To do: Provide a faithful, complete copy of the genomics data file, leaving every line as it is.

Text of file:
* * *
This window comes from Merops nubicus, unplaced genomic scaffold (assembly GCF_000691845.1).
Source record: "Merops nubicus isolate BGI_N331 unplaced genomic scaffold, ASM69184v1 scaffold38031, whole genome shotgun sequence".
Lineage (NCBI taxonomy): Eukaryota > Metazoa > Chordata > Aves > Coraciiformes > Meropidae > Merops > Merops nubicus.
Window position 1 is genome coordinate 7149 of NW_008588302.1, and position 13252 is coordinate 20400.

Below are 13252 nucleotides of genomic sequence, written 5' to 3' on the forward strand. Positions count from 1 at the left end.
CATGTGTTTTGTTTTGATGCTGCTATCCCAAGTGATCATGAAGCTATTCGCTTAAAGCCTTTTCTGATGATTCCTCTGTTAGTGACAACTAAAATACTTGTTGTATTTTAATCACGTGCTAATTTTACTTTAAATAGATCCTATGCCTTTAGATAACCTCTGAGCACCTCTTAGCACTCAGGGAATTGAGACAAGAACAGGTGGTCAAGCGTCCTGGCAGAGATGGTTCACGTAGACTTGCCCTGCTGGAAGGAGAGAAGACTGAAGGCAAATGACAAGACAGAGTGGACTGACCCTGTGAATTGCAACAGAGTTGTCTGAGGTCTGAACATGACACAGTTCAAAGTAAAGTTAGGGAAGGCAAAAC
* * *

This window comes from Merops nubicus, unplaced genomic scaffold (assembly GCF_000691845.1).
Source record: "Merops nubicus isolate BGI_N331 unplaced genomic scaffold, ASM69184v1 scaffold38031, whole genome shotgun sequence".
Lineage (NCBI taxonomy): Eukaryota > Metazoa > Chordata > Aves > Coraciiformes > Meropidae > Merops > Merops nubicus.
Window position 1 is genome coordinate 7149 of NW_008588302.1, and position 13252 is coordinate 20400.

Below are 13252 nucleotides of genomic sequence, written 5' to 3' on the forward strand. Positions count from 1 at the left end.
CATGTGTTTTGTTTTGATGCTGCTATCCCAAGTGATCATGAAGCTATTCGCTTAAAGCCTTTTCTGATGATTCCTCTGTTAGTGACAACTAAAATACTTGTTGTATTTTAATCACGTGCTAATTTTACTTTAAATAGATCCTATGCCTTTAGATAACCTCTGAGCACCTCTTAGCACTCAGGGAATTGAGACAAGAACAGGTGGTCAAGCGTCCTGGCAGAGATGGTTCACGTAGACTTGCCCTGCTGGAAGGAGAGAAGACTGAAGGCAAATGACAAGACAGAGTGGACTGACCCTGTGAATTGCAACAGAGTTGTCTGAGGTCTGAACATGACACAGTTCAAAGTAAAGTTAGGGAAGGCAAAAC